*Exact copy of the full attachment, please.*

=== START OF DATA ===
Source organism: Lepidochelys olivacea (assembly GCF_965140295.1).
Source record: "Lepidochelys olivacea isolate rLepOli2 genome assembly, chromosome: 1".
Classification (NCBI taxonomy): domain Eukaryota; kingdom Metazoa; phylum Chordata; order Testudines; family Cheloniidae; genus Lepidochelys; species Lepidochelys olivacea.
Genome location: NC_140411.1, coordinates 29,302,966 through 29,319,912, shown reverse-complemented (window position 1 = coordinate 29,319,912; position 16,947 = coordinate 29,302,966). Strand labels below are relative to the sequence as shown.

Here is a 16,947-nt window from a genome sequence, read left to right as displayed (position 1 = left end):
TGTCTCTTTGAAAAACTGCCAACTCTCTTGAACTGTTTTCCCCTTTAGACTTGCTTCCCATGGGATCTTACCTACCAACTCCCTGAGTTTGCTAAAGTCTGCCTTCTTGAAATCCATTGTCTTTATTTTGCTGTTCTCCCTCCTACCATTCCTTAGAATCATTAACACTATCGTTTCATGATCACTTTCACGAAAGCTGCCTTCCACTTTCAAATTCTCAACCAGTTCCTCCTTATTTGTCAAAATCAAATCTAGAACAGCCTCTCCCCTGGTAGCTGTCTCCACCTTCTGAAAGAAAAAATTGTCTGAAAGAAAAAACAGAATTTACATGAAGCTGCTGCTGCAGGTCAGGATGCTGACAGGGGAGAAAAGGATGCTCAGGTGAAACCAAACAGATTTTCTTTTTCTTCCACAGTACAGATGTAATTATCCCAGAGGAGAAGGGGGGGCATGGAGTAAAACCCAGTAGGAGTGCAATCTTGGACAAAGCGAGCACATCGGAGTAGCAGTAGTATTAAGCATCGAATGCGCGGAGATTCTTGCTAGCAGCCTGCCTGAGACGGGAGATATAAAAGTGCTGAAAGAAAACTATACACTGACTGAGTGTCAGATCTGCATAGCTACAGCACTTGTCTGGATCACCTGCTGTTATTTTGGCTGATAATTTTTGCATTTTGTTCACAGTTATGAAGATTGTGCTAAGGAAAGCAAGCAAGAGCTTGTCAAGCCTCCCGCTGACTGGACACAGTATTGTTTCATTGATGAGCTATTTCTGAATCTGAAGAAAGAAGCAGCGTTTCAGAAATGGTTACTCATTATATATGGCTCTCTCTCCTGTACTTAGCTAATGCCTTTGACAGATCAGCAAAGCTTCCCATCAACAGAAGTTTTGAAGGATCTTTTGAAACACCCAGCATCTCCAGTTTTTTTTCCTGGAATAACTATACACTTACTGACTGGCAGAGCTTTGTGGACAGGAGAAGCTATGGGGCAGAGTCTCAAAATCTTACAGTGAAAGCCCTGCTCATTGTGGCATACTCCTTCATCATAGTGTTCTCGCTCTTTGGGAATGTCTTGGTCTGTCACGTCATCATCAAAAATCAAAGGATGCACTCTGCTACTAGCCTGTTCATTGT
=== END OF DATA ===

Source organism: Lepidochelys olivacea (assembly GCF_965140295.1).
Source record: "Lepidochelys olivacea isolate rLepOli2 genome assembly, chromosome: 1".
Classification (NCBI taxonomy): domain Eukaryota; kingdom Metazoa; phylum Chordata; order Testudines; family Cheloniidae; genus Lepidochelys; species Lepidochelys olivacea.
Genome location: NC_140411.1, coordinates 29,302,966 through 29,319,912, shown reverse-complemented (window position 1 = coordinate 29,319,912; position 16,947 = coordinate 29,302,966). Strand labels below are relative to the sequence as shown.

Here is a 16,947-nt window from a genome sequence, read left to right as displayed (position 1 = left end):
TGTCTCTTTGAAAAACTGCCAACTCTCTTGAACTGTTTTCCCCTTTAGACTTGCTTCCCATGGGATCTTACCTACCAACTCCCTGAGTTTGCTAAAGTCTGCCTTCTTGAAATCCATTGTCTTTATTTTGCTGTTCTCCCTCCTACCATTCCTTAGAATCATTAACACTATCGTTTCATGATCACTTTCACGAAAGCTGCCTTCCACTTTCAAATTCTCAACCAGTTCCTCCTTATTTGTCAAAATCAAATCTAGAACAGCCTCTCCCCTGGTAGCTGTCTCCACCTTCTGAAAGAAAAAATTGTCTGAAAGAAAAAACAGAATTTACATGAAGCTGCTGCTGCAGGTCAGGATGCTGACAGGGGAGAAAAGGATGCTCAGGTGAAACCAAACAGATTTTCTTTTTCTTCCACAGTACAGATGTAATTATCCCAGAGGAGAAGGGGGGGCATGGAGTAAAACCCAGTAGGAGTGCAATCTTGGACAAAGCGAGCACATCGGAGTAGCAGTAGTATTAAGCATCGAATGCGCGGAGATTCTTGCTAGCAGCCTGCCTGAGACGGGAGATATAAAAGTGCTGAAAGAAAACTATACACTGACTGAGTGTCAGATCTGCATAGCTACAGCACTTGTCTGGATCACCTGCTGTTATTTTGGCTGATAATTTTTGCATTTTGTTCACAGTTATGAAGATTGTGCTAAGGAAAGCAAGCAAGAGCTTGTCAAGCCTCCCGCTGACTGGACACAGTATTGTTTCATTGATGAGCTATTTCTGAATCTGAAGAAAGAAGCAGCGTTTCAGAAATGGTTACTCATTATATATGGCTCTCTCTCCTGTACTTAGCTAATGCCTTTGACAGATCAGCAAAGCTTCCCATCAACAGAAGTTTTGAAGGATCTTTTGAAACACCCAGCATCTCCAGTTTTTTTTCCTGGAATAACTATACACTTACTGACTGGCAGAGCTTTGTGGACAGGAGAAGCTATGGGGCAGAGTCTCAAAATCTTACAGTGAAAGCCCTGCTCATTGTGGCATACTCCTTCATCATAGTGTTCTCGCTCTTTGGGAATGTCTTGGTCTGTCACGTCATCATCAAAAATCAAAGGATGCACTCTGCTACTAGCCTGTTCATTGT